Velo3D, Inc, based in Campbell, California, USA, has announced its Sapphire family of metal Additive Manufacturing machines are the first to achieve the US Department of Defense’s (DoD) Green-level Security Technical Implementation Guide (STIG) Compliance. The certification allows Sapphire machines to be connected to the DoD’s Secret Internet Protocol Router Network (SIPRNet), demonstrating to customers metal AM machines are protected against potential cyberattacks.
The rigorous qualification process was achieved through collaboration with a third party to generate compliance, vulnerability, and remediation reports from Sapphire machines that measure against security benchmarks. The testing process confirmed that all Velo3D machines provide the highest network, data, and software security, as well as vulnerability management, reducing the risk of security breaches. This includes Sapphire, Sapphire 1MZ, Sapphire XC, and Sapphire XC 1MZ.
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Test results indicated Velo3D achieved an average score of 97% on its tests, exceeding the DoD’s threshold of 90% needed to achieve Green-level STIG compliance—the highest level offered.
“Our team at Velo3D strives to go above and beyond to meet our customers’ needs, so when customers that work with the DoD inquired about STIG compliance, we quickly went to work to achieve the highest level of certification available,” said Benny Buller, Velo3D founder and CEO. “I am proud of our team’s work in achieving this qualification and I am confident this will empower all our customers — but especially those that work with the DoD and other government agencies — to fully leverage the capabilities of our Additive Manufacturing technology without worrying about the risk of stolen intellectual property.”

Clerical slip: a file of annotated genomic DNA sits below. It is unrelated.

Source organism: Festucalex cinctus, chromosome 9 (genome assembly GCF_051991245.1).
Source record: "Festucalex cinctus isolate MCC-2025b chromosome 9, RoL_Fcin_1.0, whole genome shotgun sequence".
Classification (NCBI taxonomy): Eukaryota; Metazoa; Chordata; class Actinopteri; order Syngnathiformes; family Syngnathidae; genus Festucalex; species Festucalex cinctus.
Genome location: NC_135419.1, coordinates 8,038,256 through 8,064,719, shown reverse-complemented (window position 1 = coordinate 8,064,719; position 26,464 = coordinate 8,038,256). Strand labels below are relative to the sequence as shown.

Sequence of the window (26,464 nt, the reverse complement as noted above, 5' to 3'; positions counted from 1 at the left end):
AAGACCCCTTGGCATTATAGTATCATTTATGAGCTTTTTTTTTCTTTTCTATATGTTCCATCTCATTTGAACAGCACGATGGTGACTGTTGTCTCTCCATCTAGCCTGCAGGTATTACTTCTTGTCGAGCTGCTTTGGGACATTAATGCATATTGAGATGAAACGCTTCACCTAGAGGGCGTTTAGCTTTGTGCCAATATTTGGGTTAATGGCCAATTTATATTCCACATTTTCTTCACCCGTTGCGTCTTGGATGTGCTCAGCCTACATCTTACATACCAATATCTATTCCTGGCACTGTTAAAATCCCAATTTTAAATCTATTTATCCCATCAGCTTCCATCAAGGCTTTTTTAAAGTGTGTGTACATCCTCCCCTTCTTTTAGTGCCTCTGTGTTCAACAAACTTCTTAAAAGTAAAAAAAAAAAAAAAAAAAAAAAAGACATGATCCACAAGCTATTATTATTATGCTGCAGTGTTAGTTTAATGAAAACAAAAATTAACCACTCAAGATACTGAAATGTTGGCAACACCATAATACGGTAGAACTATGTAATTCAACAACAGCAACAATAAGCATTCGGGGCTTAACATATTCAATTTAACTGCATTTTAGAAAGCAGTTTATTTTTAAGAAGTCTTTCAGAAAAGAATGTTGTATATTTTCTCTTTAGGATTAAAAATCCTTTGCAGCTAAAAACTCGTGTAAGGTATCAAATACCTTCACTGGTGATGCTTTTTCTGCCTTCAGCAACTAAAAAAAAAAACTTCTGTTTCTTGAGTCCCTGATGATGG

In addition to being SIPRNet-ready, Velo3D Sapphire AM machines can now also connect to the DoD’s Non-classified Internet Protocol Router Network (NIPRNet). STIG compliance is required for DoD agencies and contractors that connect to both networks, as well as networks operated by other branch departments of the federal government.
Without STIG compliance, government agencies and contractors using metal Additive Manufacturing machines were required to keep them disconnected from network connections. This technique, commonly referred to as airgapping, can complicate the process of managing systems. In the case of Velo3D, engineers and AM operators could not fully leverage the capabilities of its fully integrated solution, which enables users to easily monitor the building of parts, analyse the data generated in the production process, and transfer build files to and from machines.
The certification enables engineers operating Velo3D machines to utilise all aspects of metal AM technology when manufacturing parts that are classified or International Traffic in Arms Regulation (ITAR) protected, without risking stolen intellectual property or other cyberattacks.
STIG compliance will also make it easier for defence contractors and agencies to purchase Sapphire machines as they will no longer have to obtain exceptions and other approvals that are required for non-compliant AM machines. Current Velo3D customers can upgrade their existing Sapphire machines to achieve STIG Green-level security, added the company.